§ 2. The Glory of the Heavenly Life

Now we come to next part—Glory of the Heavenly Life. There, too, love and self-sacrifice are the chief glory. But there is more in the heavenly than in earthly glory.

Read ch.  ix. 2-8. Question closely on details. Refer to parallel accounts in Matthew xvii., Luke ix. Wonderful scene. Vision of Heaven. In the darkness of midnight our Lord and three apostles on a lonely mountain. He was praying (Luke ix. 29). They were what? (v.  32). Another time they were sleeping while He prayed (Mark xiv. 32-40). While He prayed a wonderful, awful, glorious thing happened—what? Meaning of "transfigured"? Ever see mass of cloud in the evening, dull, plain, and sad-coloured? Then the setting sun shines on it; transfigures it with golden glory; it becomes full of light and splendour; exquisitely lovely. Yet the same cloud. Something like that. His body, even His clothes, glowing with the beautiful light of Heaven—all white, brilliant, dazzling. Like a prince in disguise who had put on his royal clothes for a moment. "He decketh Himself with light as with a garment." What awe and wonder and reverence in the three apostles at seeing the plain poor carpenter's son, their companion, dressed in His real clothes. How differently they would feel towards Him afterwards!

Two other heavenly visitors also in glorious appearance—who? Think of the terror and astonishment of the apostles when they wakened up. Had they only dreamed it? No (Luke ix. 30). They had been a few days ago wondering that pain and death could come to the Christ of God; and He had been teaching them that pain and death might be very glorious things. And now, just listen to the Heavenly Three. What talking about? (Luke ix. 31.) In all the glory and dazzling splendour they talked of the death of shame on Calvary. Did they think it something to be ashamed of? No; it was the glory of the heavenly life, too, this glory of self-sacrifice. Think of the Heavenly Ones who had seen the Lord, and talked about this perhaps before He came down to earth. Think of them and the holy angels watching and thinking and talking about it in Heaven; and now these two talking about it with Him on earth. Think:—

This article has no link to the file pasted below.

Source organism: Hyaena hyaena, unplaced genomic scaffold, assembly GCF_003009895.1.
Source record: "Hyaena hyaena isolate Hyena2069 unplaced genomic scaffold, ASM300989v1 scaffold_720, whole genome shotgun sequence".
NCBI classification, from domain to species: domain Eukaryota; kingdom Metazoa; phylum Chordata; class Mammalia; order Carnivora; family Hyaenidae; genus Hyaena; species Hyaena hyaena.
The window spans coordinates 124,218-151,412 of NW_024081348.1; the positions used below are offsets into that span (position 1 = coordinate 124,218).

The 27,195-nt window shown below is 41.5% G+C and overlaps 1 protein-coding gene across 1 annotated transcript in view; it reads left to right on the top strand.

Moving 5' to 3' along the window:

(1) What a delightful world in the great Hereafter, where all is love, and nobleness, and self-sacrifice; where no selfish thought could exist. If it did, it would rise like an ugly little cloud in the clear sky of heaven, and everyone would be troubled by it till it melted away in the light of God's presence. Think of the glory of the heavenly life, where we shall have glorified, transfigured bodies, too; where all eternity will be occupied in planning unselfish delights for those about us, and rejoicing in the presence of the great, unselfish God, whom, at last, we are able to understand and love as we ought.

(2) Think of that same unselfishness as the glory of the earthly life. Only one perfectly unselfish life ever on earth. He lived the heavenly life here. He wore Himself out trying to help, and teach, and comfort men, and then set His face steadfastly towards Calvary, to be despised, and rejected, and tortured to death for the sake of the very people who hated and murdered Him. Then He said to all who would follow Him that they, too, must live the life of self-sacrifice, the life of the "Kingdom of God." Shall we not all try? Care for others' happiness. Bear painful things, and do unpleasant things for others' sake and Christ's sake. How could we help doing it, even if it were only to give Him the satisfaction of seeing us do it? He shall see of the travail of His soul, and shall be satisfied."